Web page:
The Robot Hall of Fame is an American hall of fame that recognizes notable robots in various scientific fields and general society, as well as achievements in robotics technology. The organization was established in 2003 by the School of Computer Science at Carnegie Mellon University in Pittsburgh, Pennsylvania as an acknowledgement of Pittsburgh's achievements in the field of robotics and with the aim of creating a broader awareness of the contributions of robotics in society. The idea for the Robot Hall of Fame was conceived by Carnegie Mellon School of Computer Science dean James H. Morris, who described it as a means of "honor[ing] robots that have served an actual or potentially useful function and demonstrated real skill, along with robots that entertain and those that have achieved worldwide fame in the context of fiction." The first induction ceremony was held at the Carnegie Science Center on November 10, 2003. Thirty robots – both existent and fictional – have been inducted into the Robot Hall of Fame since its inception. An exhibit named Roboworld was later established at the Carnegie Science Center in June 2009, featuring a physical embodiment of the hall of fame.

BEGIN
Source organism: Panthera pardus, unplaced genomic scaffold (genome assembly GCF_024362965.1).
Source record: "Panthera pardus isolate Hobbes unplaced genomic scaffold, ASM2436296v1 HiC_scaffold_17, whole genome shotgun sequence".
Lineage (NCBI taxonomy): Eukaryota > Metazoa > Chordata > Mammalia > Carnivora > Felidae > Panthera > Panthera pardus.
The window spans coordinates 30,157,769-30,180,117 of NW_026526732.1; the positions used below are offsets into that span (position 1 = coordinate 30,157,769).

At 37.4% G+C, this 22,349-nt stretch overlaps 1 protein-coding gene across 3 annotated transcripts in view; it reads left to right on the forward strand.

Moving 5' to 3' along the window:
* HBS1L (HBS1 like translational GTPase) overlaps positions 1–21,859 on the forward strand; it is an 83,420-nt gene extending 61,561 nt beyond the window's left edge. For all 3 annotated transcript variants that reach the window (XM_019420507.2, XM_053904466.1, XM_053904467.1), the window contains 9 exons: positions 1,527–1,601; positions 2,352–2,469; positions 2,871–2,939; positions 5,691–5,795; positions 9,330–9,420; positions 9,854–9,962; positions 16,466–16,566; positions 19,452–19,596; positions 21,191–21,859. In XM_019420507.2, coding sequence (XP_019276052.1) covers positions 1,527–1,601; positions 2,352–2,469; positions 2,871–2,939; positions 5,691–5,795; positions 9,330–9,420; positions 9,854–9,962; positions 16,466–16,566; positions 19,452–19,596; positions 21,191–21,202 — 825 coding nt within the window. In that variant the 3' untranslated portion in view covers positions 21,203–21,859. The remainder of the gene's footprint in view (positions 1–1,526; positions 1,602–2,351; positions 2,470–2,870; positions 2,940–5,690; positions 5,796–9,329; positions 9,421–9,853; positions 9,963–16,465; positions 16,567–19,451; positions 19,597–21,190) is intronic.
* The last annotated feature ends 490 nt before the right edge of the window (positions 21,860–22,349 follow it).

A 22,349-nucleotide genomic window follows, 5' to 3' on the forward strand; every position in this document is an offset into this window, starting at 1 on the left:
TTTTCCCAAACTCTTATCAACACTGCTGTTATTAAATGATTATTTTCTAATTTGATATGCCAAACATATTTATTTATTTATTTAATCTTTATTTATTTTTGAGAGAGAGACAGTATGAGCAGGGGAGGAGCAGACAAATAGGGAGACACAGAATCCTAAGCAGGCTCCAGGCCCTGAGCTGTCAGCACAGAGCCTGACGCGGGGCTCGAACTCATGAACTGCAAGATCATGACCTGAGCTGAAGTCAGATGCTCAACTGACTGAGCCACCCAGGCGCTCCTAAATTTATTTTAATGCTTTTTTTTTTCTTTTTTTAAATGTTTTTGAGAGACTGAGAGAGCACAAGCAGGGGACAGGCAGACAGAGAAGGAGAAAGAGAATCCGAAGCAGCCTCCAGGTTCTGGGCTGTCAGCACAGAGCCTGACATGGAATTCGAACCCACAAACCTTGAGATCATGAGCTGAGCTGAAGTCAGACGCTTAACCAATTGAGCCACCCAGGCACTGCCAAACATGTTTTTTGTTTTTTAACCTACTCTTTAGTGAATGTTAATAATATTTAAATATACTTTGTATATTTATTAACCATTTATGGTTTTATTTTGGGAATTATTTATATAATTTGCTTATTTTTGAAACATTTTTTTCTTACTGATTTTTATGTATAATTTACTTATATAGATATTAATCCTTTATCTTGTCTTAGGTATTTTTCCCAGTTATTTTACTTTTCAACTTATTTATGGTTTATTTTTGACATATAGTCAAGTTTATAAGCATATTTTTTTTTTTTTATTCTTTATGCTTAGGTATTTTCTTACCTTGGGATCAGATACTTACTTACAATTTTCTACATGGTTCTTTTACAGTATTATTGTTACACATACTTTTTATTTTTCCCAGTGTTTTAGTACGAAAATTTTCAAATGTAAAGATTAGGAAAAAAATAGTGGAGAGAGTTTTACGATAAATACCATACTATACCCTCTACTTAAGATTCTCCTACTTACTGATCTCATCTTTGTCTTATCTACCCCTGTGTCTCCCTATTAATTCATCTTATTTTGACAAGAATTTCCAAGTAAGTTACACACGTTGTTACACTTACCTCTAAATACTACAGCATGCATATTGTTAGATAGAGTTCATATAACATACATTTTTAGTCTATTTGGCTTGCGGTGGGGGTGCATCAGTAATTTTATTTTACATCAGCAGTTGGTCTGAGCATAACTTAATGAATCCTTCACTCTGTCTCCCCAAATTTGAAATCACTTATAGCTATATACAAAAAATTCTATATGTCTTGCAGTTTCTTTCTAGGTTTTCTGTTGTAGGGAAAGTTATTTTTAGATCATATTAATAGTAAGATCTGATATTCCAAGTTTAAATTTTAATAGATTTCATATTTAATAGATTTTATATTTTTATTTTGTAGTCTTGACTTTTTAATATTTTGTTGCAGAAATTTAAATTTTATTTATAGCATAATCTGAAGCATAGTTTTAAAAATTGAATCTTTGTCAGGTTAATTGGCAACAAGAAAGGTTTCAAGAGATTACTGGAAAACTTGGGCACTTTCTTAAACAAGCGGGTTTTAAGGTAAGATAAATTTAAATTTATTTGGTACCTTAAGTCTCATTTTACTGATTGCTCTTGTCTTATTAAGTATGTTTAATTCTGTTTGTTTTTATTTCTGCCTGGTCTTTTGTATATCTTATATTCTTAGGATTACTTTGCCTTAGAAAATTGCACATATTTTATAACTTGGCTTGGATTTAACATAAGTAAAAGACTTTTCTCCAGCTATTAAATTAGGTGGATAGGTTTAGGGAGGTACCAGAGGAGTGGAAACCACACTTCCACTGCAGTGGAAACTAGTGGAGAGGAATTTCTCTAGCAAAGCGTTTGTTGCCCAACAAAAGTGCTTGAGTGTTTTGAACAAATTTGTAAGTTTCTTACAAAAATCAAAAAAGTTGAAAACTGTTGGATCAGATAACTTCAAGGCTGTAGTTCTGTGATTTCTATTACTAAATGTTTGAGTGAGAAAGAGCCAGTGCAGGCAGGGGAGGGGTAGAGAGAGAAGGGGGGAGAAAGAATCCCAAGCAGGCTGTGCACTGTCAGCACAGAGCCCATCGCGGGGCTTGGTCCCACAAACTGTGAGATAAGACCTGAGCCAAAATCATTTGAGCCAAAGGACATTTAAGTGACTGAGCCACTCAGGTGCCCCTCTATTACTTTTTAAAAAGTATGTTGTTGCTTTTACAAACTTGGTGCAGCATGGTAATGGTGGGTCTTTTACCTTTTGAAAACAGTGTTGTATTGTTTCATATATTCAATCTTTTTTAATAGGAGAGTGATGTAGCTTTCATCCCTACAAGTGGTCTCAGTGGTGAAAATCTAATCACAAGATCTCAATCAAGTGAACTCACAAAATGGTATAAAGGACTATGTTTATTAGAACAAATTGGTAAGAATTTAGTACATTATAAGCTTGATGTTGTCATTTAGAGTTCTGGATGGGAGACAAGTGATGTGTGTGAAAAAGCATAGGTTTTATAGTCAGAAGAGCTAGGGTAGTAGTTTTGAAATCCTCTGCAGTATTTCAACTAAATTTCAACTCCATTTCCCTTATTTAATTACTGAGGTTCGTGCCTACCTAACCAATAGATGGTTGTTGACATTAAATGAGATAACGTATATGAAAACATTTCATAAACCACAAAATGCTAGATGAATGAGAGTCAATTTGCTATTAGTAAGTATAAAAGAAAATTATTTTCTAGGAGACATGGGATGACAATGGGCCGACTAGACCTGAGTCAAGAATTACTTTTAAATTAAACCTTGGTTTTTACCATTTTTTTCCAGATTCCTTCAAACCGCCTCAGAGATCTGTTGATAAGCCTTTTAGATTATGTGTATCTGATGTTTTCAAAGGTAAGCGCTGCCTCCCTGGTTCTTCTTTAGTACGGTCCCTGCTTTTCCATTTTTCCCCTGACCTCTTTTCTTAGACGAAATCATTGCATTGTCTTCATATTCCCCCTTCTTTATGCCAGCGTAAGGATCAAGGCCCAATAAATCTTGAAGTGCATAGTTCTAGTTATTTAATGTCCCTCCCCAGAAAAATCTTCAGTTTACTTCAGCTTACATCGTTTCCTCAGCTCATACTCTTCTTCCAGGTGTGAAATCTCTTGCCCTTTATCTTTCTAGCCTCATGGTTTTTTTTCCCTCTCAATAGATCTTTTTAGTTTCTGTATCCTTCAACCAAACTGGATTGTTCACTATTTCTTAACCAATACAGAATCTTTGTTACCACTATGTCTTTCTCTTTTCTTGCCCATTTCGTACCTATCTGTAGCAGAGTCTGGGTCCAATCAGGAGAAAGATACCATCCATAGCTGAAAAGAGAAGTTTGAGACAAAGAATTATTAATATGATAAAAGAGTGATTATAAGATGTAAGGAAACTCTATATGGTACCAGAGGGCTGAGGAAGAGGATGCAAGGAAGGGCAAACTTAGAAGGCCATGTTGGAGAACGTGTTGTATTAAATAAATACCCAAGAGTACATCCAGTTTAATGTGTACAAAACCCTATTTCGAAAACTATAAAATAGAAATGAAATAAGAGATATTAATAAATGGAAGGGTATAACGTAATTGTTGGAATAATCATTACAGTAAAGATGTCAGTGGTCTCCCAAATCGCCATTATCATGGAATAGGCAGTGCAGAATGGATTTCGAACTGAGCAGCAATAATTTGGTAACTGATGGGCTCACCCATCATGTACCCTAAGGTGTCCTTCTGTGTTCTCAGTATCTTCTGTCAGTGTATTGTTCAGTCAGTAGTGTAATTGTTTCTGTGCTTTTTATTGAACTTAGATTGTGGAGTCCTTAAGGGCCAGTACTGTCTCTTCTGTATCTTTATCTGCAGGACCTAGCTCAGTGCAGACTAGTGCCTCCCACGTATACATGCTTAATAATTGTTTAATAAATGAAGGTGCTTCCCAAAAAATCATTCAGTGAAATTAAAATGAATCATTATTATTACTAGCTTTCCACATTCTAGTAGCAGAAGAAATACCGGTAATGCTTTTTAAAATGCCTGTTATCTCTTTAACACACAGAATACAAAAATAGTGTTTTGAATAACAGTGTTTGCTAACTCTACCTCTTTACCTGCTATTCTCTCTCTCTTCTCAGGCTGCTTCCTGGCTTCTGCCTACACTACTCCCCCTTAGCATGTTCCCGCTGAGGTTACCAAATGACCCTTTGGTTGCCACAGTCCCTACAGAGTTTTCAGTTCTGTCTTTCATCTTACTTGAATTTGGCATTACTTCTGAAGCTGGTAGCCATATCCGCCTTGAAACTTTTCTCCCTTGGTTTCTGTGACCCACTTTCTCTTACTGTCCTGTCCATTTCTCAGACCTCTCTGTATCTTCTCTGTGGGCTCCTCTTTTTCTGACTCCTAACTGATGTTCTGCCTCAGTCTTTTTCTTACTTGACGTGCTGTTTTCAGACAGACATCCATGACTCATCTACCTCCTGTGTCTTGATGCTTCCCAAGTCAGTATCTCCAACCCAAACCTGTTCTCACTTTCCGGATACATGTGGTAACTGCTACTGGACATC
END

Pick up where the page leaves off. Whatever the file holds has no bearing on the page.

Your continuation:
From 2003 to 2010, inductees to the Robot Hall of Fame were selected by a selected panel of jurists. The opportunity to nominate a robot for induction into the hall of fame was also made open to the public; nominators were required to submit a one-paragraph rationale explaining their selection. The voting process was altered significantly in 2012, with nominations instead being gathered from a survey of 107 authorities on robotics and divided into four categories: Education & Consumer, Entertainment, Industrial & Service, and Research. Through an online voting system, members of the public are allowed to vote for one nominee per category; only the top three nominees in each category, based on the results of the aforementioned robotics experts survey, are included on the ballot. Officials subsequently derive the final list of inductees from both the survey and the public vote. Robot Hall of Fame director Shirley Saldamarco said of the changes:
The technology and art of robotics are advancing at an increasingly rapid rate and so the Robot Hall of Fame also must evolve. As more students, workers and consumers become accustomed to robots, it seems like a natural step to give the public a voice in selecting inductees.